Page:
The grand ceremony of Holy Thursday requires the presence of a large number of the clergy. Besides the Bishop and his immediate attendants, there are twelve priests wearing priests* vestments, seven who are vested as deacons, and seven others in the garb of subdeacons. The Bishop is robed in white vestments, and is the celebrant of the pontifical Mass, and he proceeds with the Mass in the usual manner until just before the Pater Noster. At this point the Oil of the Sick is called for by him and is solemnly brought in, contained in a large vessel of silver, by a subdeacon accompanied by two acolytes. The Bishop pronounces over it an exorcism to banish from it all influences of the Evil One. He then prays that the Holy Spirit, the Paraclete, may come upon it, for the refreshing of mind and body, that it may be a remedy for all pains, infirmities and weaknesses.

The Mass then continues until after the Communion, when the solemn consecration of the Chrism and the Oil of Catechumens takes place. The oils are brought out from the sacristy by a procession made up of a censer-bearer, a subdeacon carrying a cross, two acolytes with lighted candles, two chanters, and all the priests, deacons and subdeacons enumerated above; two of the deacons carry the oils in large silver urns shrouded in veils, and a sub-deacon bears a vessel containing the balsam; the chanters intone several beautiful verses, which are repeated by the choir.

The Bishop then blesses, with appropriate prayers, the balsam which is to be mixed with the oil to form the Chrism – the “fragrant tear of dry bark,” as the ancient and beautiful language of the Pontifical expresses it. He then mixes it with a little of the oil, and recites another prayer, that “whosoever is outwardly anointed with this oil may be so anointed inwardly that he may be made a partaker of the Heavenly Kingdom.” He then breathes three times on the Chrism, and this is done also by the twelve priests. An exorcism is then recited over the oil, and a beautiful Preface is intoned by the Bishop, enumerating the sacred uses of oil in the Old Law , and invoking God’s blessing on this holy oil which is to be used as a chrism of salvation for those who “have been born again of water and the Holy Spirit.”

He then pours the mixed oil and balsam into the Chrism-vessel, and, bowing to the consecrated oil, he chants three times, in Latin, “Hail, Holy Chrism,” and reverently kisses the vessel – which salutation and homage are repeated a like number of times by each of the twelve priests.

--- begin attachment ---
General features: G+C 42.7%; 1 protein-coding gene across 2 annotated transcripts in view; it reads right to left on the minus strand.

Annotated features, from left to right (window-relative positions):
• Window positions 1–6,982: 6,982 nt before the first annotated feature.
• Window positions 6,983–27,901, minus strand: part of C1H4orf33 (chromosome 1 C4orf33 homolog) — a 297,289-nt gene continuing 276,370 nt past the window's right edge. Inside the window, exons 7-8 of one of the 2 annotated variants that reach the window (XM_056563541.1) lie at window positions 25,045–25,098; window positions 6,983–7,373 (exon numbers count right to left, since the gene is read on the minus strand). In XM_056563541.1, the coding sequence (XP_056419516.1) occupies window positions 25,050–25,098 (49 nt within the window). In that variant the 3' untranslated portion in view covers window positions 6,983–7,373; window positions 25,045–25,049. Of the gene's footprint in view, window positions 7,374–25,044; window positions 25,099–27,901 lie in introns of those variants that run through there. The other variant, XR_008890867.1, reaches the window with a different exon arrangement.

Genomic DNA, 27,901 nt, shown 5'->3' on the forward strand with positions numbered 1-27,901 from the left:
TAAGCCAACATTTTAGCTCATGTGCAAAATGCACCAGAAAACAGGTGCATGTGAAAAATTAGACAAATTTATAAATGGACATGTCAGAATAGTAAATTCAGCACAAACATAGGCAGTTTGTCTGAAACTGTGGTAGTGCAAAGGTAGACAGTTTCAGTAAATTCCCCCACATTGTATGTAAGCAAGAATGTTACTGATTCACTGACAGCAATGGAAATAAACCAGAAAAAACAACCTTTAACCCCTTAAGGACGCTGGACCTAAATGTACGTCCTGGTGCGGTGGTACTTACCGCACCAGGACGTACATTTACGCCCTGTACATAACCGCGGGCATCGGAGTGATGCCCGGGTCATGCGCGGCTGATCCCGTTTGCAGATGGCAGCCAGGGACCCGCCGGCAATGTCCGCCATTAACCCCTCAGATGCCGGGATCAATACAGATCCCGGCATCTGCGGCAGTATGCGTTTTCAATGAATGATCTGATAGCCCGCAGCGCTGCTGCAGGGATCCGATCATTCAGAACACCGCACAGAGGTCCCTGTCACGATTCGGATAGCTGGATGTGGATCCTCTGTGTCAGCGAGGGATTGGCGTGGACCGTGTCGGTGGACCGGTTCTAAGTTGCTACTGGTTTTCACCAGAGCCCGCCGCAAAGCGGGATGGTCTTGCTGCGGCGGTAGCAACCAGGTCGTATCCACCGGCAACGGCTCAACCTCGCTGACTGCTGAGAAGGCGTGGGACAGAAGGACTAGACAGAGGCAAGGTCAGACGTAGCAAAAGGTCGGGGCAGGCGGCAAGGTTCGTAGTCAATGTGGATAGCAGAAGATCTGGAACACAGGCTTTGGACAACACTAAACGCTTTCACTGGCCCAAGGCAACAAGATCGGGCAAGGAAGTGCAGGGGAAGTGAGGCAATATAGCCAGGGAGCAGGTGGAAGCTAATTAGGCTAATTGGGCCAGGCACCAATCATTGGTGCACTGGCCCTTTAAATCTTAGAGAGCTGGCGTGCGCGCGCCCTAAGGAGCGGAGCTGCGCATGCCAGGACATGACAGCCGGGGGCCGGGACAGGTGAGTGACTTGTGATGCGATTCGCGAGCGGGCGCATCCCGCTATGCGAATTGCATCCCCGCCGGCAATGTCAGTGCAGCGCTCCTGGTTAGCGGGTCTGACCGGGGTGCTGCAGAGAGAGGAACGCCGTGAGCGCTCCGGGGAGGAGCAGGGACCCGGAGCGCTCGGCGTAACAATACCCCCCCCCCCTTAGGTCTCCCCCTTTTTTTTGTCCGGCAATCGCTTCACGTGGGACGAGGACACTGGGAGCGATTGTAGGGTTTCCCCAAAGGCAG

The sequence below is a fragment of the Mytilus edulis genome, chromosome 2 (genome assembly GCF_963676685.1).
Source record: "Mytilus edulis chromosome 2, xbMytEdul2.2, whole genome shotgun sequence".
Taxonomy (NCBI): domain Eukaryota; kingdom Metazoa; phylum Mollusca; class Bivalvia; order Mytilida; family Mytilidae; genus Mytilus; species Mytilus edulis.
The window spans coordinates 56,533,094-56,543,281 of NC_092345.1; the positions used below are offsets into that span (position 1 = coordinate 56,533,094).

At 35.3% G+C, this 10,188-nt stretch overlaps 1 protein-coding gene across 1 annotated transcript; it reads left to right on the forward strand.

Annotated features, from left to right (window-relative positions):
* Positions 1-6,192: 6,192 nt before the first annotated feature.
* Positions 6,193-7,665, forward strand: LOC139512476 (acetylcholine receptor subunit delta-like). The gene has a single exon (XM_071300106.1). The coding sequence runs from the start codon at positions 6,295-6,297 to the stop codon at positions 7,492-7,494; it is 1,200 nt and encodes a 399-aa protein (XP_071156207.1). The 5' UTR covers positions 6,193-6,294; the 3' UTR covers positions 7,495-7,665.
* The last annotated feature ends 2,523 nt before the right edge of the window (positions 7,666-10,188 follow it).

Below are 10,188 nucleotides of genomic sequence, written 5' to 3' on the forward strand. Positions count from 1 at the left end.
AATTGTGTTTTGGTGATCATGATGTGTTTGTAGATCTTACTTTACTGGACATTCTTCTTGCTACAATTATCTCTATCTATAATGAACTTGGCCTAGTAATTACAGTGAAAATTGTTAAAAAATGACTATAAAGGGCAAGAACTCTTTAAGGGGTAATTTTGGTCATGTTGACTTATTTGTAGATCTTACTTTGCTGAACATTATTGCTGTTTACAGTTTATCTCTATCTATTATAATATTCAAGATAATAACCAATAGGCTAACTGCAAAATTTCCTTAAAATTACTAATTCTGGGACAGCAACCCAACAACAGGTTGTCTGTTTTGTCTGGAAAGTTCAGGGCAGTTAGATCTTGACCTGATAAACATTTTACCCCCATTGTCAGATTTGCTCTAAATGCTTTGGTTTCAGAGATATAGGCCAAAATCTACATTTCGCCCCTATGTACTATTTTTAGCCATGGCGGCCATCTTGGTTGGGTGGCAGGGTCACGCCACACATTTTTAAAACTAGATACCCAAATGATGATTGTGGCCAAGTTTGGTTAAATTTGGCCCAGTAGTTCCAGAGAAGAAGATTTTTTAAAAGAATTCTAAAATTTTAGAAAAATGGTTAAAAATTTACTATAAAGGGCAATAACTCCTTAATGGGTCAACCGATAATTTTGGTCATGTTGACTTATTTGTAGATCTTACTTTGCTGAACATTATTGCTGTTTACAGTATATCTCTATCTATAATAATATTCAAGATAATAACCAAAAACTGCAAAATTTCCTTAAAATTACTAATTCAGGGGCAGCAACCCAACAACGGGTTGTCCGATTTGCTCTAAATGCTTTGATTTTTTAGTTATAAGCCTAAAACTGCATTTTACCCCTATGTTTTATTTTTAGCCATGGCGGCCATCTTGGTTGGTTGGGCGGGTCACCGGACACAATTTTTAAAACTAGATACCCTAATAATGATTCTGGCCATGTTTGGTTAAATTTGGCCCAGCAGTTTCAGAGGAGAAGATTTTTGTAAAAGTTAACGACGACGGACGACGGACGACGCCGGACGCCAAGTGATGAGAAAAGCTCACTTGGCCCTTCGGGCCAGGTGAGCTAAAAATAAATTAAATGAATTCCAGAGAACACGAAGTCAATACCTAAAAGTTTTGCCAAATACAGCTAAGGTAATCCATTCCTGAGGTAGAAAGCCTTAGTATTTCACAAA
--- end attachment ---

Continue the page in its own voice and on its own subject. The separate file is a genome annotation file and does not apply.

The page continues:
Next comes the consecration of the Oil of Catechumens, which consists of an exorcism and a prayer of benediction. The Bishop then chants three times “Hail, Holy Oil,” and kisses the vessel containing it, all of which is repeated by each of the twelve priests. To the accompaniment of verses intoned by the choir the sacred oils are then solemnly borne back to the sacristy.

The Holy Oils in Our Churches

The priests of the various parishes, later in the day, obtain a sufficient quantity of the three Oils for the needs of their churches and people.

In each parish church these consecrated Oils are kept with great care and reverence, being enclosed in suitable metallic bottles, which are preserved in an ambry or locked box (old English “aumery,” from the French “armoire,” a safe or arms-chest), affixed to the wall of the sanctuary. The Oil of Catechumens is usually labeled O. C. or O. S. (“Oleum Catechumenorum” or “Oleum Sanctum”); the Chrism is distinguished by the letters S. C. (“Sanctum Chrisma”); and the Oil of the Sick (“Oleum Infirmorum”) bears the initials O. I.

The unused oils which may be left over from the preceding year are not to be used for any Sacrament or any liturgical purpose. They are poured into the sanctuary lamp, and are consumed as ordinary oil.

This necessarily incomplete account of the beautiful ceremonies of Holy Thursday will show us the value which the Church attaches to these Holy Oils. She requires for their consecration a wealth of ritual which testifies to her appreciation of their importance in her liturgy; and she offers them a degree of homage which should teach us how holy and how efficacious for our salvation is this lifeless substance which she, inspired by her Divine Founder, consecrates for the benefit of us, her children, that through its use in Sacrament and in blessing we may receive graces which we need for the saving of our souls.